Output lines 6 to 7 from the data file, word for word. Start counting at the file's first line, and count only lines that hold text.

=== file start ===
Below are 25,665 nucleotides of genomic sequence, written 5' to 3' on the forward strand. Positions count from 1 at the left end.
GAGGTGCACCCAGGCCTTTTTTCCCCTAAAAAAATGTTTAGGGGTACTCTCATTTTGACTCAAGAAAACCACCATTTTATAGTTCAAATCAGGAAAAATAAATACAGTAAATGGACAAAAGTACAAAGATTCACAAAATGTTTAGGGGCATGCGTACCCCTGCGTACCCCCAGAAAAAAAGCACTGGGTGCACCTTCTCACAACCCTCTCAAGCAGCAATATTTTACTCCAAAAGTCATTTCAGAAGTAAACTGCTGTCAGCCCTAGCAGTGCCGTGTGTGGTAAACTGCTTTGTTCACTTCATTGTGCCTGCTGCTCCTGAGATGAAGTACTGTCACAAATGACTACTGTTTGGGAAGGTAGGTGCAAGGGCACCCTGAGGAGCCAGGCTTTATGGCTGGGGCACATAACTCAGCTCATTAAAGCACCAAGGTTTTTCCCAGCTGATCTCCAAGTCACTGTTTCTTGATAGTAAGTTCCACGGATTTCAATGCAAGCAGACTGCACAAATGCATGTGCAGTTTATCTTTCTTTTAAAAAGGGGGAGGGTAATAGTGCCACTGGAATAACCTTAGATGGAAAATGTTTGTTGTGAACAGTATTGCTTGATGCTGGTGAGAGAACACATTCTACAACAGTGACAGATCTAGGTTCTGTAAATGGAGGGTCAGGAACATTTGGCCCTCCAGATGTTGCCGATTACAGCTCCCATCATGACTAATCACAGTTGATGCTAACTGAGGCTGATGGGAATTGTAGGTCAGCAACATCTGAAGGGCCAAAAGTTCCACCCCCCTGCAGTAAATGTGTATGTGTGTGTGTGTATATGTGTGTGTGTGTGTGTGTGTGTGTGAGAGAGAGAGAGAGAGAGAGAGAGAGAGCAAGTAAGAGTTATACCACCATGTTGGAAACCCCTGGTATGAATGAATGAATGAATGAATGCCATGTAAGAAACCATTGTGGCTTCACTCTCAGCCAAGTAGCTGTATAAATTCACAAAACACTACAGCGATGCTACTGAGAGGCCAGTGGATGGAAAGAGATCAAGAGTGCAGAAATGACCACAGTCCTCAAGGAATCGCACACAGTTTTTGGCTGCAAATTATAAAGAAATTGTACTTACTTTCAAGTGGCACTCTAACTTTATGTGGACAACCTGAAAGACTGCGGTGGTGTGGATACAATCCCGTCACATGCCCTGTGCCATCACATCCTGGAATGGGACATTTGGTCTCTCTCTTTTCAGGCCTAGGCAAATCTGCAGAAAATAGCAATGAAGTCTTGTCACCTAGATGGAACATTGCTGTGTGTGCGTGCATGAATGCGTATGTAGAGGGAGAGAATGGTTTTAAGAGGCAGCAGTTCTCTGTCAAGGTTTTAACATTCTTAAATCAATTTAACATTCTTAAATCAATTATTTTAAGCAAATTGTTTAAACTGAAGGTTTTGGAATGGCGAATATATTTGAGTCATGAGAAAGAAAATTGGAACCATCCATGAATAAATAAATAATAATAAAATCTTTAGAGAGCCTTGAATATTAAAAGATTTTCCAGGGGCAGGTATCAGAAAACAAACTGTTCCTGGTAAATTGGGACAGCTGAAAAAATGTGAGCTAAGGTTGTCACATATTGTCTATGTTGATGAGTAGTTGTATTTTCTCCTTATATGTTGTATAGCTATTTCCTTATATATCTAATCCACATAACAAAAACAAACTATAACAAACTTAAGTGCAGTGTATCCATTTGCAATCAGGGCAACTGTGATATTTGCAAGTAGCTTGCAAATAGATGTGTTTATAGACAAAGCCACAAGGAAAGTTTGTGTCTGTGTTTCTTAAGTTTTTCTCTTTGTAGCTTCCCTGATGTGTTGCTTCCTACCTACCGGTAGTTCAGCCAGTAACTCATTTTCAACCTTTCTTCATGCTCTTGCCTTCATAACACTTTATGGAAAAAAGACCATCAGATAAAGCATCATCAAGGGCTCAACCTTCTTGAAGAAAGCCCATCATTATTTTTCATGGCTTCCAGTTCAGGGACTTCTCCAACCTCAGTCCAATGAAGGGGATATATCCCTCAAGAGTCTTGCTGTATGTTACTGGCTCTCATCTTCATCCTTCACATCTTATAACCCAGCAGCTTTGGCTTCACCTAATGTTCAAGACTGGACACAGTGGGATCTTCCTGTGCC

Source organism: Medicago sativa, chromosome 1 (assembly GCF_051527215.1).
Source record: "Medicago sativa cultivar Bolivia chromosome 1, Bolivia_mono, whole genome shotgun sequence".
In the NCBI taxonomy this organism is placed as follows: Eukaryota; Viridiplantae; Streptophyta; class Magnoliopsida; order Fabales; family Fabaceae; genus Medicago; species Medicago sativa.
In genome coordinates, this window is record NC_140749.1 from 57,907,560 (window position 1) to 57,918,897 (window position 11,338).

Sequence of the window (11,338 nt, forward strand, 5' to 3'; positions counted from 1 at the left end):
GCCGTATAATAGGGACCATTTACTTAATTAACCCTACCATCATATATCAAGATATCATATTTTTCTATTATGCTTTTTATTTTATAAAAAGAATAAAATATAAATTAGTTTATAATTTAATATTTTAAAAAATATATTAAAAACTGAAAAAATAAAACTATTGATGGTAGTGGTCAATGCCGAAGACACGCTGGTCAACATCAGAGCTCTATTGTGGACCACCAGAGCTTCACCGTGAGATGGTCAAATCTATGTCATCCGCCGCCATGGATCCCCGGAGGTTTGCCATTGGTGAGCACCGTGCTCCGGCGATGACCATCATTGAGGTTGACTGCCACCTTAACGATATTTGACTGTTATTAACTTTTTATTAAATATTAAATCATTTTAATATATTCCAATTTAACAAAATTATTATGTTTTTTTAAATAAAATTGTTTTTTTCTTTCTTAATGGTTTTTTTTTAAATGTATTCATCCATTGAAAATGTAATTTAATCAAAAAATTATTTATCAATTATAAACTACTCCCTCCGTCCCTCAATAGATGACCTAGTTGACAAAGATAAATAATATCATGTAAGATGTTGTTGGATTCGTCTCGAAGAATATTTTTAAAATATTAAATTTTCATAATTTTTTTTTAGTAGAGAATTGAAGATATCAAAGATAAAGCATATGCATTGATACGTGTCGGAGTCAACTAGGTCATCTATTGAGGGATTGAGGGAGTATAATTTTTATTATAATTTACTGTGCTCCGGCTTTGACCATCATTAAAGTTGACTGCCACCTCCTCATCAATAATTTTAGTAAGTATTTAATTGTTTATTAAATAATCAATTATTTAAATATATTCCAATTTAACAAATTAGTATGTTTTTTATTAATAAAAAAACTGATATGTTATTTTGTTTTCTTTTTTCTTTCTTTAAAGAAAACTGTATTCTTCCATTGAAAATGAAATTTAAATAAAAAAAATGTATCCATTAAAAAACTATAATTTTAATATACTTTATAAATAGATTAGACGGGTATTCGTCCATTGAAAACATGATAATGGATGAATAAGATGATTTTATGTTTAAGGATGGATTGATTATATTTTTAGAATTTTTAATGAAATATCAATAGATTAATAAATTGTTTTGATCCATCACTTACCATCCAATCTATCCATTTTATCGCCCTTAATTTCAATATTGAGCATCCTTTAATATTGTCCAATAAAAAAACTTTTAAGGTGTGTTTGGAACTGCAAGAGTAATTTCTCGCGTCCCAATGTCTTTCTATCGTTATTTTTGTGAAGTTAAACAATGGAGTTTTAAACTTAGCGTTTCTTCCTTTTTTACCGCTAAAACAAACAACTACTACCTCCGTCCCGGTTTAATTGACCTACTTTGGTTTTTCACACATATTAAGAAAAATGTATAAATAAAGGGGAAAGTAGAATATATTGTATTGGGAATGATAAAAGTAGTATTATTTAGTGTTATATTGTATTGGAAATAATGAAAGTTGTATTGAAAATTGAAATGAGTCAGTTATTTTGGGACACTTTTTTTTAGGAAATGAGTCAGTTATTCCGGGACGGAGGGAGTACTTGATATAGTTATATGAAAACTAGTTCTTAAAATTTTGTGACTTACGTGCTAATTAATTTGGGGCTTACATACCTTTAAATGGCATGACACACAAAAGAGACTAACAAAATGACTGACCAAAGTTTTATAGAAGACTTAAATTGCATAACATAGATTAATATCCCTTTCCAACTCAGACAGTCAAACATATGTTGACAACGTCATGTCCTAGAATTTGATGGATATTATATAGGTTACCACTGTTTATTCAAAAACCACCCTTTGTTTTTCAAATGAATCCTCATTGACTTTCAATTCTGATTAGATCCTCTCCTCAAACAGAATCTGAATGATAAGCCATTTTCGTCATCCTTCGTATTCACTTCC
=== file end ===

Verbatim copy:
In genome coordinates, this window is record NC_140749.1 from 57,907,560 (window position 1) to 57,918,897 (window position 11,338).

Sequence of the window (11,338 nt, forward strand, 5' to 3'; positions counted from 1 at the left end):